The Cow-Calf Manager, October 2002
Livestock Update, October 2002
John B. Hall, Extension Animal Scientist, Beef, VA Tech
Drought May Cause Problems for Fall Calving Herds
The long drought has most cattlemen in the state facing some hard decisions or unusual problems this fall. Whether it's finding enough feed or water, or deciding if reducing the herd is necessary, beef producers have had to struggle in most parts of the state. However, Southwest and Northern Virginia appear to be in relatively good shape.
For fall calving herds, the extreme conditions have reduced fall grazing and decreased cow body condition. This overall poor nutritional status of the fall calving herd is unusual as these herds normally calve in the best body condition, and have more available feed after calving than herds that calve other times of the year. This year, fall calving herds will need to meet the nutritional needs of lactating cows through the breeding season with feeds other than stockpiled fescue. Hay is also limited in most operations.
Another problem that has faced fall calving herds is limited milk production by cows. In the last two dry falls, some producers have reported cows producing little or no milk at calving. Calves usually starve to death or must be bottle fed. Although Dr. Dee Whittier and I have been investigating the problem, we have been unable to pinpoint the cause. However, we suspect increased levels of toxins produced by endophyte infected fescue may be involved in the reduced milk production. Producers that had problems with the "low milk syndrome" have been able to reduce problems when they supplement the herd with feeds containing no fescue. Usually, 50 % of the diet needs to be non-fescue feeds.
Producers should first body condition score their herds as cows calve. Cows calving in body condition scores less than 5 need extra nutrition. Research indicates that cows that calve in body condition score 5 or better, and maintain their weight have better conception rates during the breeding season than cows in poor body condition. Also, cows in poor body condition that gain weight from calving to breeding have a 20% greater pregnancy rate than cows in poor body condition that do not gain weight before the breeding season. The nutritional program should be planned based on the body condition of the herd. Extremely thin cows and first calf heifers should be fed separately.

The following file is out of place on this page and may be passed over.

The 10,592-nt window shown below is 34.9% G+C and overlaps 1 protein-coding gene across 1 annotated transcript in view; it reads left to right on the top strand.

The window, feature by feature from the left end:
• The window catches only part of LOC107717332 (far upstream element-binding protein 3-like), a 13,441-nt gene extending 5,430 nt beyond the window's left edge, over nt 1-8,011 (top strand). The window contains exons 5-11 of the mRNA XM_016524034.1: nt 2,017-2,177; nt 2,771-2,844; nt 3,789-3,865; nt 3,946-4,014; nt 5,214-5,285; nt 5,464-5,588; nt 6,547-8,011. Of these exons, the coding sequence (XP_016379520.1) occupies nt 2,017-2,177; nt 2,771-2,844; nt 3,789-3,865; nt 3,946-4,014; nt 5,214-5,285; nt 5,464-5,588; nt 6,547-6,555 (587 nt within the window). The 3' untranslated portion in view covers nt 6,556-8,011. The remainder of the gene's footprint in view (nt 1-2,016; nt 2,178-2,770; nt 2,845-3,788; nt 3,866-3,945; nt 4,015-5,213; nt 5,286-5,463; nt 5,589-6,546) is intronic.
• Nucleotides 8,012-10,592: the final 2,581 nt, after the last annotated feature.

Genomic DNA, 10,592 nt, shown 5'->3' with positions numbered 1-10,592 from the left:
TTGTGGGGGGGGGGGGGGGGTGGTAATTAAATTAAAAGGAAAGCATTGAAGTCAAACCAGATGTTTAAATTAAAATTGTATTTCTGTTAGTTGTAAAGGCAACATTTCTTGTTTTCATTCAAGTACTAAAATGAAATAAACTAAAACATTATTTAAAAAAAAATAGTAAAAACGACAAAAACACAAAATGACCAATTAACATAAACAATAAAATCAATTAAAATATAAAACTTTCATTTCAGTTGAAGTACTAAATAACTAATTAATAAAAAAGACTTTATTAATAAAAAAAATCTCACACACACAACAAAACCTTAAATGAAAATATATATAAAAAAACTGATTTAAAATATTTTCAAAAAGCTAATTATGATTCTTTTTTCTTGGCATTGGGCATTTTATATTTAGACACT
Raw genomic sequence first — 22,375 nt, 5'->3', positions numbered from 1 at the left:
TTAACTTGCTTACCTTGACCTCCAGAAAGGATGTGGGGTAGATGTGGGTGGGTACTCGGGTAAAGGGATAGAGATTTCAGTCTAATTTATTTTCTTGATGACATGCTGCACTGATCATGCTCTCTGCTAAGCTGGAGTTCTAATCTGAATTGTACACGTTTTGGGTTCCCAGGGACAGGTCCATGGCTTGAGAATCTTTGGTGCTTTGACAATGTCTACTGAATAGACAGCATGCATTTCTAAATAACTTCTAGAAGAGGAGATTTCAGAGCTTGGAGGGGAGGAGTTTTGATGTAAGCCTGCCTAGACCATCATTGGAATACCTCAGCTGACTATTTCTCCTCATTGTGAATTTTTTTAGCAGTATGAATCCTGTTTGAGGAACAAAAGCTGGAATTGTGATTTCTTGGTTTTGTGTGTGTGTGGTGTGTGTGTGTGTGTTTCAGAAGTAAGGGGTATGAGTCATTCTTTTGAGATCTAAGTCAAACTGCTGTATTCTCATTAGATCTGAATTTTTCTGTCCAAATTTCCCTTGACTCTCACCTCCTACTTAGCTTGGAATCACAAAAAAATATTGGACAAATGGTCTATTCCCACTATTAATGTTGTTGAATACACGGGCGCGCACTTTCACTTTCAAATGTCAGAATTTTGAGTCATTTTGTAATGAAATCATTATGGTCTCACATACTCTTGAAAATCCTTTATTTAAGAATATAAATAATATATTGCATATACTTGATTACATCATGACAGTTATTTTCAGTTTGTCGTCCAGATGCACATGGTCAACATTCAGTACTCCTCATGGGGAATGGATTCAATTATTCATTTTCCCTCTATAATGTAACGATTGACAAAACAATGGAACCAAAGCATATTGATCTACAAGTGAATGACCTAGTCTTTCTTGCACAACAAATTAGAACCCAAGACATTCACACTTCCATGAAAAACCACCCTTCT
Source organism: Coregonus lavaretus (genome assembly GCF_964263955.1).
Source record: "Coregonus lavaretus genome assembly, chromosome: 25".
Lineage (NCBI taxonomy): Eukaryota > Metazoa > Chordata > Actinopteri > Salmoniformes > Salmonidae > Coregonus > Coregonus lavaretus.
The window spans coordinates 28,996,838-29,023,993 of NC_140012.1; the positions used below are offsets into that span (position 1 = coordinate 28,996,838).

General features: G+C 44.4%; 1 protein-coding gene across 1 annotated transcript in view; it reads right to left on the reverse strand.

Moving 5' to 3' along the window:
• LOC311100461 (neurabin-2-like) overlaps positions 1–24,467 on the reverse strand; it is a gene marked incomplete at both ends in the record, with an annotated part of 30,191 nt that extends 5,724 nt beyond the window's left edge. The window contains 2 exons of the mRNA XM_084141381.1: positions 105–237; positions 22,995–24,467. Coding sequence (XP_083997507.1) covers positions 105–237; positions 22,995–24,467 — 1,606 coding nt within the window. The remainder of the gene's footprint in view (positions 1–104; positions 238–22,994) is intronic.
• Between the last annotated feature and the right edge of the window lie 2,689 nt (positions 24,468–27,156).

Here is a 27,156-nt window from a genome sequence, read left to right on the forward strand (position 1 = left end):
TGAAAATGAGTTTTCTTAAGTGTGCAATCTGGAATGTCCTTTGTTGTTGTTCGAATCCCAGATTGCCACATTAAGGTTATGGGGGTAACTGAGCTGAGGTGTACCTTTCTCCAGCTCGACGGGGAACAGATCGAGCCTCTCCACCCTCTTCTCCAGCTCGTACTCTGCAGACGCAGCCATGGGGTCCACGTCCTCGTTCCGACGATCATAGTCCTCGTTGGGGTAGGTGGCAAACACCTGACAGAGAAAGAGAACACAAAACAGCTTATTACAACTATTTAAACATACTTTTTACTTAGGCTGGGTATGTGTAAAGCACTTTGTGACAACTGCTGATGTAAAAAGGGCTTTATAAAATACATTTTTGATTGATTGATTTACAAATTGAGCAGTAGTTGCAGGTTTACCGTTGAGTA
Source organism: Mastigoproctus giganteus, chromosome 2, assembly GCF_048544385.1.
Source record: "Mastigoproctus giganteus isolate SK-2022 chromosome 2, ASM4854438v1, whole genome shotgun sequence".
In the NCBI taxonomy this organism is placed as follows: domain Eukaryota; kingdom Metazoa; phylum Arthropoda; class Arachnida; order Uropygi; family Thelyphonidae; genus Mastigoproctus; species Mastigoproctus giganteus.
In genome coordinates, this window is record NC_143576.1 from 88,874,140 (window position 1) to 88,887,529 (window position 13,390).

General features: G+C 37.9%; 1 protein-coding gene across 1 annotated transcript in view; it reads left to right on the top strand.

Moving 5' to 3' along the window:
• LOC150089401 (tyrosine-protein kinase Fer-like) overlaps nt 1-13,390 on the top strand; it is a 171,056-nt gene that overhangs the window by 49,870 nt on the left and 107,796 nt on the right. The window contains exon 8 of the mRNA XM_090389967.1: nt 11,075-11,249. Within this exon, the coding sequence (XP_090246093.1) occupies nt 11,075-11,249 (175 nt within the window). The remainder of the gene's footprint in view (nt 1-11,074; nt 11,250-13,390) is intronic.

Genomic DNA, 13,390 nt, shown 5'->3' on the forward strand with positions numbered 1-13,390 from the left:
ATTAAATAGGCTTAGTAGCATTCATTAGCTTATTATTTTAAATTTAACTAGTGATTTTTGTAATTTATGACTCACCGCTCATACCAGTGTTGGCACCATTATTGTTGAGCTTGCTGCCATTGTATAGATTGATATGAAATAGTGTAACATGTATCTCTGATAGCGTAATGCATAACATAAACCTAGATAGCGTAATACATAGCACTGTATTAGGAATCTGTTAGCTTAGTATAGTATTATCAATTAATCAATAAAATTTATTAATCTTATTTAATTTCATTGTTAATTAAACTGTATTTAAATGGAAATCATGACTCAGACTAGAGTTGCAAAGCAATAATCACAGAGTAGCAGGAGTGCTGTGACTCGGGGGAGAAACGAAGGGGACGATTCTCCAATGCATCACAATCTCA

Some diets for lactating cows are indicated in the table below. These diets are designed to cause 1250 lb. cows to maintain their weight or gain weight slowly. For cows in poor body condition, the energy level of the diet must be increased. This usually means adding 2 to 3 pounds of corn to the diet. Spring calving herds can use these diets as well. Producers should consult with a County Extension Agent or nutritionist for diets specific to individual herds.
|Diets for Lactating Cows - Calving through breeding|
|Diet 1||Diet 2||Diet 3||Diet 4|
|Wet Brewers Grain||60.0||0.0||0.0||0.0|
|Corn Gluten Feed||0.0||0.0||16.7||0.0|
Proper mineral supplementation with these diets is essential. All these diets meet or exceed phosphorus requirements for lactating cows. Diets 1, 3, and 4 should be supplemented with a 50:50 mix of ground limestone and high selenium trace mineral salt. Diet 2 requires little mineral supplementation, but should be supplemented top dressed with 2 oz. of magnesium oxide daily. Diet 2 also requires supplemental selenium, but producers should work with an Extension agent to develop a supplement containing selenium at the proper concentration.
Prices of diets are listed to give rough comparisons of diet cost. Actually cost will vary with price and availability of local feedstuffs. In general, lactating cows can be fed for $0.90 to $ 1.40 per cow per day.
Spending some time developing a good nutrition program to feed cows from calving to breeding will pay dividends in higher pregnancy rates. In addition, growth rates of calves nursing these cows should improve.